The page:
"YOU KIND OF GET attached to her."

"It'd be nice to have that around the house." "You say she winks?"

"Only at certain people."

The star of "The Wonder of Holography" show at the National Geographic is a pretty young female hologram. As you walk by her, she blows you a kiss. Then she winks. But she's just a sheet of holographic film on a cylinder with a white light shining through. A modern-day Mona Lisa with moving parts.

A pair of Colt .45s here aren't real revolvers, but just a trick -- a hologram, a record of laser light patterns that can recreate an image in 3-D. Also among the 40 holograms displayed here is one of the biggest ever, an architect's design for a science-museum park in Paris: If you can't see the image, you're probably standing in it. And there's a mysterious floating horse, 3-D from every viewpoint.

From New York City's Museum of Holography, it's this summer's gee-whiz show.

Spooky but practical, holography has moved into the supermarkets (those scanners at the checkout) and onto some credit cards (it's not easy to counterfeit a hologram) -- as well as into movies (in "Star Wars," Princess Leia appeared as a hologram) and jewelry: Here, a hologram gives a deep-sea look to the "stone" of a pendant.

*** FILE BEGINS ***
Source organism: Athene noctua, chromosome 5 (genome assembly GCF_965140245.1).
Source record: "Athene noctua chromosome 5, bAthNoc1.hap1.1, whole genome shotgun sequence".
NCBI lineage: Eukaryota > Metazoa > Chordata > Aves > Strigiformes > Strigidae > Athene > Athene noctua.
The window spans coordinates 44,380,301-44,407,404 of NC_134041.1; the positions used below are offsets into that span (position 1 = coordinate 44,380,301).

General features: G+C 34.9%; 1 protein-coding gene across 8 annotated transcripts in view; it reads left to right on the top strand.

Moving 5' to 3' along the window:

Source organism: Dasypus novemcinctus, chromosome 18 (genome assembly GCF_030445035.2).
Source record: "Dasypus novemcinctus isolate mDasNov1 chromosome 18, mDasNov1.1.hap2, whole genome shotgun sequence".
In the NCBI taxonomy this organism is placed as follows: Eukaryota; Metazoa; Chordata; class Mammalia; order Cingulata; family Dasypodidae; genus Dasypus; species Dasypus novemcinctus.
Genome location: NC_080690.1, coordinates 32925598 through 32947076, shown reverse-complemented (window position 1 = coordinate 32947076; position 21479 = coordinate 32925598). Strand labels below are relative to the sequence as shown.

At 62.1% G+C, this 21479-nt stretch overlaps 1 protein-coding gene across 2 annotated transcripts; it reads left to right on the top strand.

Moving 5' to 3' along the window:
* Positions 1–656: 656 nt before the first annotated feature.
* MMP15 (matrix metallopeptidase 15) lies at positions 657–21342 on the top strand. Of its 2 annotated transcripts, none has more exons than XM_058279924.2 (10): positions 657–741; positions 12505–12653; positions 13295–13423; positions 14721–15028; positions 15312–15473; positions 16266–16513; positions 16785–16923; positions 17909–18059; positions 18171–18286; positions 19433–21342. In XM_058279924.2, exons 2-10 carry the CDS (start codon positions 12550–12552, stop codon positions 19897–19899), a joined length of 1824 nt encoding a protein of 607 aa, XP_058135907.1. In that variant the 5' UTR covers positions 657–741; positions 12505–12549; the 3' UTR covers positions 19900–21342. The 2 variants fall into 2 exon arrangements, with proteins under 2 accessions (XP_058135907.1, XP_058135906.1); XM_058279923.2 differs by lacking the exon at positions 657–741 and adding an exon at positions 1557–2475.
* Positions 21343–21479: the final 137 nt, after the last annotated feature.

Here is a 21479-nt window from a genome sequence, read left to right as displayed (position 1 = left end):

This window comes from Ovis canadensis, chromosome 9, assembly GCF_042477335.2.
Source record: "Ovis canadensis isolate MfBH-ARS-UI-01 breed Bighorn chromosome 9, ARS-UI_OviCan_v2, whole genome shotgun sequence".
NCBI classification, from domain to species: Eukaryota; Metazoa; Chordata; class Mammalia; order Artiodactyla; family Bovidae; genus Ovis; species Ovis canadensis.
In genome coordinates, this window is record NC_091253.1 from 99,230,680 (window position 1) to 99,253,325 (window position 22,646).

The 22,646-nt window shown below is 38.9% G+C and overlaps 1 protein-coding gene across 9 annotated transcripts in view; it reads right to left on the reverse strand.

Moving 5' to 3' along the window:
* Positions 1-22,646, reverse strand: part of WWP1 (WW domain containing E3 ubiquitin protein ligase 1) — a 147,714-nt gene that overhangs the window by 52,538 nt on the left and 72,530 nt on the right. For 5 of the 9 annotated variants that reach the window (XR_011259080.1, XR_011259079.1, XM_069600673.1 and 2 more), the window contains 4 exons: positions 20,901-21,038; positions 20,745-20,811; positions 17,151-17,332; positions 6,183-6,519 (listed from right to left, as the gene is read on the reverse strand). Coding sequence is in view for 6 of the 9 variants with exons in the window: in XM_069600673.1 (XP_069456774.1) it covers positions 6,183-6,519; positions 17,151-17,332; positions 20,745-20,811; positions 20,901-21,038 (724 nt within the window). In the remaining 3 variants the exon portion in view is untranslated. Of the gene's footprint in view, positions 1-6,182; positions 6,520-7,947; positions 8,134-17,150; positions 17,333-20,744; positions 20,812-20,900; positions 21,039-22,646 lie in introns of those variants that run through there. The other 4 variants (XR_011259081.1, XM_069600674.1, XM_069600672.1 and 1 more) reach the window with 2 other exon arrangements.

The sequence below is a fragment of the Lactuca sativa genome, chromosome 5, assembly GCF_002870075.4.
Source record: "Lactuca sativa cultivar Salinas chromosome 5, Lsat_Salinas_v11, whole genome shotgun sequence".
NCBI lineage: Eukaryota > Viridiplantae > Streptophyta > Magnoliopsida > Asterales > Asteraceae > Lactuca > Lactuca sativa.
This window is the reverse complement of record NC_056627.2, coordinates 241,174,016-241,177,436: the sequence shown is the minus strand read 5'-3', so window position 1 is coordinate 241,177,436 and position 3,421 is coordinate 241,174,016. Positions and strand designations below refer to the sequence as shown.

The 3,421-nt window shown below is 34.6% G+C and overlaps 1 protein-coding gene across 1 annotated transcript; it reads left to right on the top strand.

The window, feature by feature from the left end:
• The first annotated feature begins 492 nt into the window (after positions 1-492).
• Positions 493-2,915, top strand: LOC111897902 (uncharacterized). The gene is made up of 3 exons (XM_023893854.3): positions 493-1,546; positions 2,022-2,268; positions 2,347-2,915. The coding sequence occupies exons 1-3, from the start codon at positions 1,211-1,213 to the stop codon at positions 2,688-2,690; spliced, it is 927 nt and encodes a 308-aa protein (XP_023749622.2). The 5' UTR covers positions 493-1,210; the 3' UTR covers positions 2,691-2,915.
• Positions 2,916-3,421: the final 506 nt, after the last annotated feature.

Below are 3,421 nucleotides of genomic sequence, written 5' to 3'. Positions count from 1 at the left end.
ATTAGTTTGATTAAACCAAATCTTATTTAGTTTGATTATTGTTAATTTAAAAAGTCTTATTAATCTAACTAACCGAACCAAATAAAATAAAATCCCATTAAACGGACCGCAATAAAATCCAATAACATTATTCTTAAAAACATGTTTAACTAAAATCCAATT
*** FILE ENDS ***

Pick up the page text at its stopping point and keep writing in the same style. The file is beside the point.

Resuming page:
Half "The Wonder of Holography" lies in the scientific, but explanations take you only so far. The rest comes on faith, where the artists take over.

"We see mysticism and science coming together, and the pinnacle is holography," says Daniel Schweitzer, whose hologram (of man and Einstein) is among the several here exploring this technological art form. By requiring that the artist first create an image and then record it, holography one-ups photography. And since the hologram appears in 3-D, it's actually light sculpture -- or energy sculpture, if you like.

"We say, if a picture is worth a thousand words, a hologram is worth a thousand pictures," says Schweitzer, who currently enjoys distorting an image or creating one where there never was one.

"My greatest thrill is to toy with your perception," he says.

Will the real hologram please stand up?

THE WONDER OF HOLOGRAPHY -- In the National Geographic Society's Explorers Hall, through October 6.